Seeking to resolve weeks-long tension over a meeting with a conservative activist, Texas House Speaker Dennis Bonnen sent an email to House members Tuesday apologizing for saying “terrible things that are embarrassing” during the conversation.

“I was stupid to take a meeting with an individual who has worked hard to divide our House,” said Bonnen, a Republican from Lake Jackson, in the email, referring to Michael Quinn Sullivan. “It was a mistake.”

Bonnen did not address the most serious allegation from the meeting: that he and a Republican lieutenant offered to give media credentials to writers for a publication affiliated with Sullivan's Empower Texans in exchange for the group backing primary opponents to 10 Republican House members. Bonnen had said at the end of the legislative session in May that he would support all Republicans' reelection bids and urged his colleagues to do the same.

Sullivan described the June 12 meeting in a blog post last month, which included details about the “backroom offer” and the names of the lawmakers Sullivan said Bonnen asked him to target.

Bonnen denied the accusation in a letter to Sullivan on June 27 and he denied it again after Sullivan published his description of the meeting.

Sullivan then revealed that he had secretly made an audio recording of the meeting and he threatened to release it if Bonnen did not correct the record. He has yet to release the recording publicly, but he has invited GOP lawmakers to listen to it.

Four House members who listened to the recording have told the American-Statesman that Sullivan’s account of the meeting is accurate.

In Tuesday’s email, Bonnen opened with an apology and said he regretted what he said during the meeting.

“I said terrible things that are embarrassing to the members, to the House, and to me personally,” he wrote. “You know me well enough to know I say things with no filter. That's not an excuse for the hurtful things I said or the discussion that was had.”

In the email, Bonnen reiterated his earlier call for Sullivan to release the recording of the meeting so that “the House is no longer held hostage, and we can begin to heal.”

“I have reached out to many of you, and I want to visit with all of you,” he wrote. “I hope I have the chance to apologize to you personally. I am truly sorry from the bottom of my heart. I ask for your forgiveness, and I hope to rebuild your trust.”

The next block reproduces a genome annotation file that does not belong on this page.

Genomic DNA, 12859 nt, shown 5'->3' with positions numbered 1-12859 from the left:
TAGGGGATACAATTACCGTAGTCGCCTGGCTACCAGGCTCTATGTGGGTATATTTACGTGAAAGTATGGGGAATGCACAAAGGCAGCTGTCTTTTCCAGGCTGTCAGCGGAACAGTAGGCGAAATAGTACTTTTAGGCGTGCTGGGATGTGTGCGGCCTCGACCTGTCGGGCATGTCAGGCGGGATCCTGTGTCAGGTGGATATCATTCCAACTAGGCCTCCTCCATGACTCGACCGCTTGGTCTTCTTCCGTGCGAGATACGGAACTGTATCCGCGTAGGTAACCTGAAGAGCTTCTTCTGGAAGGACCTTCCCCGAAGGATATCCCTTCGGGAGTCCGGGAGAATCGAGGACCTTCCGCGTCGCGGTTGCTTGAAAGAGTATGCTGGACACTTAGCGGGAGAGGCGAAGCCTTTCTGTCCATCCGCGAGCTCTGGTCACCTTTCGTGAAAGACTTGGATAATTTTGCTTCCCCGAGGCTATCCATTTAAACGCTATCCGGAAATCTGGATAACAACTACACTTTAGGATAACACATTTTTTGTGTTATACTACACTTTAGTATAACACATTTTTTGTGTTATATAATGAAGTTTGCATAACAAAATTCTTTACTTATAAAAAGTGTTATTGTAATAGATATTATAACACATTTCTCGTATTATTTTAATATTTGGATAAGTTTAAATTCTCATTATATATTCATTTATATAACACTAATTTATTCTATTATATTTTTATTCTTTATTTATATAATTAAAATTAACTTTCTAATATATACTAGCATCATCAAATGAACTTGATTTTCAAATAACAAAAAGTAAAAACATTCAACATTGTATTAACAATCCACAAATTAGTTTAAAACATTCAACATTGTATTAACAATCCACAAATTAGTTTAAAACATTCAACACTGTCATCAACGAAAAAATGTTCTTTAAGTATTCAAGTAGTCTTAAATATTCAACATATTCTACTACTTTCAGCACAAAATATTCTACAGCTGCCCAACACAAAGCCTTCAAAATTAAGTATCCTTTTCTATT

Lawmakers had mixed reactions to Bonnen’s email.

Rep. Jeff Leach, R-Plano, said called his response “a strong, much-needed statement.”

“Like me, & all of us, Dennis is imperfect,” Leach wrote in a tweet. “But this statement exhibits a refreshing humility that admits missteps & seeks to make rebuild the trust that has been broken. A great step forward for him & the Texas House.”

But Rep. Jonathan Stickland, a close ally of Empower Texans' who is not seeking reelection in 2020, said Bonnen's apology wasn't enough. Stickland said he listened to Sullivan's recording last week.

"The apology Bonnen issued does not address any of the major concerns people should have about this situation," he said. "He lied and he didn't apologize for lying. He apologized for saying mean things about members."

Carrollton Rep. Michelle Beckley — one of two Democrats Bonnen offered “amusing (if slightly vulgar) comments" about during the meeting, according to Sullivan — told The Dallas Morning News that she accepted Bonnen’s apology and was ready to move on.

“He is a first-time speaker, first and only,” she said. “I don't think he'll be reelected. He caused this himself. He should know better.”

Rep. Tan Parker, R-Flower Mound, one of the 10 members that Sullivan said Bonnen wanted to see defeated, said Tuesday in a statement issued after Bonnen's apology that he had listened to the recording and that "it was very apparent that our speaker and caucus chairman did engage in targeting specific members of the Republican caucus."

"I find this reckless ambition to be absolutely disgusting," Parker said. "The disparaging commentary that was also heard was the epitome of disrespect and a clear attack on the values of the Republican Party and the integrity we have established in the Texas House."

Parker didn't address Bonnen's apology, but called on House Republicans to investigate Bonnen's actions.